Clearly she’s a Freedom-class LCS, with its distinctive bow-low profile.   It’s powered by four engines:  2 x Fairbanks Morse/ Colt-Pielstick 9,100 hp diesels plus two 2 x Rolls-Royce 48,000 hp gas turbines run through four Rolls-Royce/Kamewa waterjets.  For routine cruising, I was told on my tour yesterday, only the diesels run.  For sprints, all four are on line.

Tours were open to the public in Stapleton the past few days.

The vessel has no curves, but neither does it have many right angles.

 

 

The explanation offered for the large flight deck is that as a relatively small vessel, it rolls/pitches/etc. in a sea.  The additional space is appreciated by helicopter and drone operators.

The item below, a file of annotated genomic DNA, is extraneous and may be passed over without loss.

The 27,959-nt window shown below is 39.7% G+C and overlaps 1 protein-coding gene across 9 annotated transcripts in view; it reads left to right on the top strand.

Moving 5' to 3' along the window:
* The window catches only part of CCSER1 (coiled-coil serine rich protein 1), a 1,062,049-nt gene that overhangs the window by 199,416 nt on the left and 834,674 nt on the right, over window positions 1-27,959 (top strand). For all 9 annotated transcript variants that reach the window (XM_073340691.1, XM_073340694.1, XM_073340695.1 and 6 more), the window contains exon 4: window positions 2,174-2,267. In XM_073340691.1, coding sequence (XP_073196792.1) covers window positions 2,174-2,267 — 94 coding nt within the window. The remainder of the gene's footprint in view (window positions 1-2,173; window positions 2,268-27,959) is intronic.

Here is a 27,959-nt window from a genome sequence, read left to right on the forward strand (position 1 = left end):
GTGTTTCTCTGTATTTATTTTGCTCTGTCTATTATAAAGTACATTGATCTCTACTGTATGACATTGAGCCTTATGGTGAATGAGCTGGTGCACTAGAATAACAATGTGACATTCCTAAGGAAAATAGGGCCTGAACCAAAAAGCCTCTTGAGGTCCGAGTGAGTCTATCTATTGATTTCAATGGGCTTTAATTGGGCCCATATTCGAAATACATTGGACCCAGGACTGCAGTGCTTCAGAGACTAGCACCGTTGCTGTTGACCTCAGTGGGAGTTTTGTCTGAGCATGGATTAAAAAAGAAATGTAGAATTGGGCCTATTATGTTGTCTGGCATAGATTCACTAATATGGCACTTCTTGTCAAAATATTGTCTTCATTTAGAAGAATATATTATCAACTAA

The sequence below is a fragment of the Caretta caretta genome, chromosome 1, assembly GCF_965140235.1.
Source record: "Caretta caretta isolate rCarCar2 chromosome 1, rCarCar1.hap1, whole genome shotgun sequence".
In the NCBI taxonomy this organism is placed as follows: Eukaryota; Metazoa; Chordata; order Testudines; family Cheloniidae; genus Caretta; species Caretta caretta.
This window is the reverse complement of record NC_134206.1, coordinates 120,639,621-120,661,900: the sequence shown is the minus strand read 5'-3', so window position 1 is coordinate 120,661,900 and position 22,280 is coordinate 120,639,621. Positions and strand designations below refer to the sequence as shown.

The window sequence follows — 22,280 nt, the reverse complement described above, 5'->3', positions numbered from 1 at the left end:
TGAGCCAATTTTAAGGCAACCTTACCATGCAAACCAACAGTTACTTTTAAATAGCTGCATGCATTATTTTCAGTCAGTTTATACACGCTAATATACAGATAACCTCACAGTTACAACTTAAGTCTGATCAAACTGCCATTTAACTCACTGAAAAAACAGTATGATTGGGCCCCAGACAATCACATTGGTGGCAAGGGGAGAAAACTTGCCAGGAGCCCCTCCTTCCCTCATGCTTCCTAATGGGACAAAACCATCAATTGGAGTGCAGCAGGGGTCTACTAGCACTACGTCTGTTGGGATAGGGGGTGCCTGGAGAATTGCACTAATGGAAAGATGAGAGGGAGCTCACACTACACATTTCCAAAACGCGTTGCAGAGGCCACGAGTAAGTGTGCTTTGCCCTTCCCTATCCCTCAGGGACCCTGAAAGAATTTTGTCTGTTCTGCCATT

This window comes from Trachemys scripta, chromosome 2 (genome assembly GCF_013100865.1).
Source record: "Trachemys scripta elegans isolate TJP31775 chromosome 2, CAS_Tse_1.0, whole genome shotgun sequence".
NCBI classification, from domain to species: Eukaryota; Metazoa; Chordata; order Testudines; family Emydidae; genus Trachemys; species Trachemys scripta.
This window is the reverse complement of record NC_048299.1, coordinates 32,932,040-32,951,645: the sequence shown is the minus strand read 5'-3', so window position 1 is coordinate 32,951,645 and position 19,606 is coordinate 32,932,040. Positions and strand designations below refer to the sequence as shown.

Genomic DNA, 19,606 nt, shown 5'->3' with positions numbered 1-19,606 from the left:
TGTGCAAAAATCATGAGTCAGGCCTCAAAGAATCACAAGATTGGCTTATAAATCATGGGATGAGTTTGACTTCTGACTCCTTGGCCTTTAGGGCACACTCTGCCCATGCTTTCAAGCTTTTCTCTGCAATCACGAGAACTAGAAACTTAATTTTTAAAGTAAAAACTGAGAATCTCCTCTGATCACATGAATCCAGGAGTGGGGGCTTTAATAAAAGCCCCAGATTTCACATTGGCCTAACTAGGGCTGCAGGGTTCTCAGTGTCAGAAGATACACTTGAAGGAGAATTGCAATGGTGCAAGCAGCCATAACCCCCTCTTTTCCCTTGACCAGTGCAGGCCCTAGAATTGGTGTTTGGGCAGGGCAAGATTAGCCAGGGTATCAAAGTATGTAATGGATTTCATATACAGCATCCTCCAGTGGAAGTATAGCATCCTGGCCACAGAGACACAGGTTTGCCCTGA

I’d love to have seen the engine room, but this is as close to the engine I got.

Here’s the view back toward the bridge, as seen from between the anchor machinery and the deck gun.

And finally, some views from the helm and

assorted screen, indicators, and the four engine controls.

All photos, WVD.

Below is an article from Saturday’s NYTimes, and the women of the fleet.

 

I’m just observing, not criticizing, but the vessel turnout in 2022 seems quite small. I understand that lots of other things are happening globally.   Following USS Bataan, USCGC Sycamore (WLB-209) and HMS Protector (A-173) arrive.  They are both about 20 years in service and have both done assignments in the Arctic.

Sycamore made a run up to the GW before turning around. I saw her here in the sixth boro just over a year ago.